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Vote Counting Begins in Kyrgyz Presidential Election


Acting Kyrgyz President and presidential candidate Kurmanbek Bakiyev (l) greets his supporters
Vote-counting is under way in Kyrgyzstan's presidential election. Going into Sunday's voting, acting President Kurmanbek Bakiyev was favored to replace Askar Akayev, who fled the country in the wake of violent protests in March.

Mr. Bakiyev became the front candidate, after he secured the support of popular opposition politician Felix Kulov, who is expected to be named prime minister, if Mr. Bakiyev is elected president.

Speaking to reporters after casting his ballot, Mr. Bakiyev said the elections would be free and fair, and meet all international standards for democratic elections.

This 35-year-old hairdresser, Regina, is skeptical. Still, she says, she came out to vote.

Many other voters told VOA they were not so much voting for acting President Bakiyev, a southerner and former prime minister, as much as they were showing support for Felix Kulov, who is from the north, and is a former opponent of ousted former President Askar Akayev. There were fears that north-south rivalries could be enflamed, if the two men had competed against each other in the presidential race.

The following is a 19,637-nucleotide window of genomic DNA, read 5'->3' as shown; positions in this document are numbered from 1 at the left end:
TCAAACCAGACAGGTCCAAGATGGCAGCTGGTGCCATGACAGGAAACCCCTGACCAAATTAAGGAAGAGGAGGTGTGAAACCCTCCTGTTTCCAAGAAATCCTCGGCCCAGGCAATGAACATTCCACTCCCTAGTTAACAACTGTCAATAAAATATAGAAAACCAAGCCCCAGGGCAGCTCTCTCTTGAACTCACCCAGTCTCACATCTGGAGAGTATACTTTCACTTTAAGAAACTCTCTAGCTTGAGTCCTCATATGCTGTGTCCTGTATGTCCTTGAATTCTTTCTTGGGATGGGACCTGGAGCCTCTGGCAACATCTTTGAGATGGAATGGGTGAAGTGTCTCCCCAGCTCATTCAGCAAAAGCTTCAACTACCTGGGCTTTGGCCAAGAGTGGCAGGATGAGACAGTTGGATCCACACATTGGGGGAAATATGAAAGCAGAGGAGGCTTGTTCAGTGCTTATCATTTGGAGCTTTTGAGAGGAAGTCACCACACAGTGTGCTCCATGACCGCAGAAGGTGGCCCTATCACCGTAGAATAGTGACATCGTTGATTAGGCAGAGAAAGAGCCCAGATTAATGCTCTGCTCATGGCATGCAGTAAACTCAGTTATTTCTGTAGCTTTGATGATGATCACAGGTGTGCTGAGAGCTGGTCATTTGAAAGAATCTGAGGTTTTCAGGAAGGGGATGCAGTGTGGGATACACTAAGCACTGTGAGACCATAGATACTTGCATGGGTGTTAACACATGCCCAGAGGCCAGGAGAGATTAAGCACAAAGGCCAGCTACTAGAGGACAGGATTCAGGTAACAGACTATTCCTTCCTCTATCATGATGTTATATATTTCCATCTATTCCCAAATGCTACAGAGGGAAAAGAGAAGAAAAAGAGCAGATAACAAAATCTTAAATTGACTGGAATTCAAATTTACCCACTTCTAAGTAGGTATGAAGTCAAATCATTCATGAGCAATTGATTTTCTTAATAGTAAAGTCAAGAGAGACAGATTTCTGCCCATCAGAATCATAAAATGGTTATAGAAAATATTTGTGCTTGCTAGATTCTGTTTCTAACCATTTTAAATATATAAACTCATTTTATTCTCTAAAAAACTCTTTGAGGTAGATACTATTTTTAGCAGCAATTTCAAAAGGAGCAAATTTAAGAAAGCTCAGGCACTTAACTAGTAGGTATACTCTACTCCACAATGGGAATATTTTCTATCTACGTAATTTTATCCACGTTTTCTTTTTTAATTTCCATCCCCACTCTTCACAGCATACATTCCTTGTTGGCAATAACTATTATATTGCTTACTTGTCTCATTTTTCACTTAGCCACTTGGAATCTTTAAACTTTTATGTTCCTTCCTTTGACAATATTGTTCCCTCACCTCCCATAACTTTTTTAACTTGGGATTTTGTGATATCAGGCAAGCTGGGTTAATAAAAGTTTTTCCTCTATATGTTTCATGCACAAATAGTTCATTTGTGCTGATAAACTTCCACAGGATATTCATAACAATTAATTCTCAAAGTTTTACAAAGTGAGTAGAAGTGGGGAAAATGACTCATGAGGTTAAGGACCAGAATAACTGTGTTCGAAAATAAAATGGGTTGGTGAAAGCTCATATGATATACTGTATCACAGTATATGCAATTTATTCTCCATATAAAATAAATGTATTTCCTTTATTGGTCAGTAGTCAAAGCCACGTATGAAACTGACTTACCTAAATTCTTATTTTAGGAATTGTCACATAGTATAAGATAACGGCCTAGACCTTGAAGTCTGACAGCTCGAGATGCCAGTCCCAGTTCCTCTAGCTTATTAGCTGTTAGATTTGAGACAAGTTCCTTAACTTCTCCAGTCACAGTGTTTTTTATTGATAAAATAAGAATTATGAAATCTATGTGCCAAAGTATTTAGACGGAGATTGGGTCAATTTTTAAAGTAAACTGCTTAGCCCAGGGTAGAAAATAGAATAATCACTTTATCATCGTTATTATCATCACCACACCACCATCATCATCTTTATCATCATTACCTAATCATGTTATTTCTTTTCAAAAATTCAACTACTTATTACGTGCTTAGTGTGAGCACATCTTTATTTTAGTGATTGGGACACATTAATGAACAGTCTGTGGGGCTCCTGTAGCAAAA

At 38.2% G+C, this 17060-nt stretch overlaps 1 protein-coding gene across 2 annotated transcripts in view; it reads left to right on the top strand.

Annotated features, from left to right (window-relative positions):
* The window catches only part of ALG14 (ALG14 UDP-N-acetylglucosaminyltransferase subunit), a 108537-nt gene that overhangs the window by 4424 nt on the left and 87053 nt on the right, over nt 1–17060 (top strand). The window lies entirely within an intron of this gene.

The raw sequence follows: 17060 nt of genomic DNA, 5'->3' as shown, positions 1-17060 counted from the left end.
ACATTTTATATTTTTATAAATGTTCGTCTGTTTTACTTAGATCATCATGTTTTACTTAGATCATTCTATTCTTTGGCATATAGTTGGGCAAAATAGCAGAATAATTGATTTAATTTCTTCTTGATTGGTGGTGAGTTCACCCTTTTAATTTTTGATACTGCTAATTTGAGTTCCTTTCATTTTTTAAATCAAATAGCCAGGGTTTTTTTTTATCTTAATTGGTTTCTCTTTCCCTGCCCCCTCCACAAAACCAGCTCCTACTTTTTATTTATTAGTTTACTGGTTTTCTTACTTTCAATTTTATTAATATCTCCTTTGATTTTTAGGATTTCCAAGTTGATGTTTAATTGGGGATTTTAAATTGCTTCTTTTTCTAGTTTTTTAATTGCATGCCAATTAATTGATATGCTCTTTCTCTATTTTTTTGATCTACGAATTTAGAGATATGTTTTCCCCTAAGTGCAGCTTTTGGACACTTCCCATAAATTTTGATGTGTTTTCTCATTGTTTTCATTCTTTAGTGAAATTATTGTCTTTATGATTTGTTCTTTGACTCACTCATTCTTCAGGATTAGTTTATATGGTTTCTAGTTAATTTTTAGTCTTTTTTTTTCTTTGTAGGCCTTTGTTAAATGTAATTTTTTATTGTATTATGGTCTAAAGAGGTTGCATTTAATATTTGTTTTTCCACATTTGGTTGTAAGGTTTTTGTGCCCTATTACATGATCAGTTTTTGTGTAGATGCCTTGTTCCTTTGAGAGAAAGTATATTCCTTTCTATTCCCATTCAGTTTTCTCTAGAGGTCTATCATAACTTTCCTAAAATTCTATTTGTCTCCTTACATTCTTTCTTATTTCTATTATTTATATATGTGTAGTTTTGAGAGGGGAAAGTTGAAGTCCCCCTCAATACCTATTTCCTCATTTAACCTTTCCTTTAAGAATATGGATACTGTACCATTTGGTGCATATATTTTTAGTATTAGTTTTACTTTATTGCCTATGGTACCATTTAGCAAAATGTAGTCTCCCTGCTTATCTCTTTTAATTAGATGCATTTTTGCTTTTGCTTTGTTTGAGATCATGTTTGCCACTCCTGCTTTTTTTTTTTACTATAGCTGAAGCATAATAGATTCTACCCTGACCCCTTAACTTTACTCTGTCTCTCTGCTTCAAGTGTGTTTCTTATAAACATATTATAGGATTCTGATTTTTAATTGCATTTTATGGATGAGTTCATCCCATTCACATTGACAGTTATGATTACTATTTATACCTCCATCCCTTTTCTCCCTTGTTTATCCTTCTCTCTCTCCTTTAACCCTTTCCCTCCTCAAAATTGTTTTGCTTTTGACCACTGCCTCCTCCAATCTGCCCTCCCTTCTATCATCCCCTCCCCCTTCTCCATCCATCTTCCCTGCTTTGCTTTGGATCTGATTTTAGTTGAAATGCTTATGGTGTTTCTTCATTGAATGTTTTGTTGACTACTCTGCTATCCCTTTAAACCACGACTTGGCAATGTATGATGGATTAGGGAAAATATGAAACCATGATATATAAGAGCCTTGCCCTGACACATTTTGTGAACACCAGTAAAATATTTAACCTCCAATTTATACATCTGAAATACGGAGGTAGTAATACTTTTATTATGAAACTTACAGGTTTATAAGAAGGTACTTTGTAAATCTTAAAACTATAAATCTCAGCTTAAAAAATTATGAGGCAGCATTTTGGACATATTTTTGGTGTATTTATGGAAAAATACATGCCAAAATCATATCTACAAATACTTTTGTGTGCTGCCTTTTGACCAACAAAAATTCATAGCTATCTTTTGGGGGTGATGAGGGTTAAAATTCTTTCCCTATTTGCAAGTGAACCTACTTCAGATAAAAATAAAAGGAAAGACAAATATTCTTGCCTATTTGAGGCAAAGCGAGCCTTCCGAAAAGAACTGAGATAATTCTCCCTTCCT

All those interviewed agreed that the next president will first need to secure peace and stability, following several months of political unrest.

Election officials extended voting at polling stations by four hours in order to increase the chances that everyone who wanted to vote would be able to do so.

Local officials were concerned that, in the midst of the summer harvest season, many people in the north of the country would remain in the fields to work, and not go to the polls. But voter turn-out in the north exceeded the 50-percent needed to make the vote valid. Turn-out was even higher in the south.

Central election officials said voting proceeded normally, and that there were no immediate reports of violations or incidents.

Nearly one-thousand local and international observers monitored the vote at about 2100 polling stations across mostly-Muslim Kyrgyzstan. Initial results are expected on Monday.

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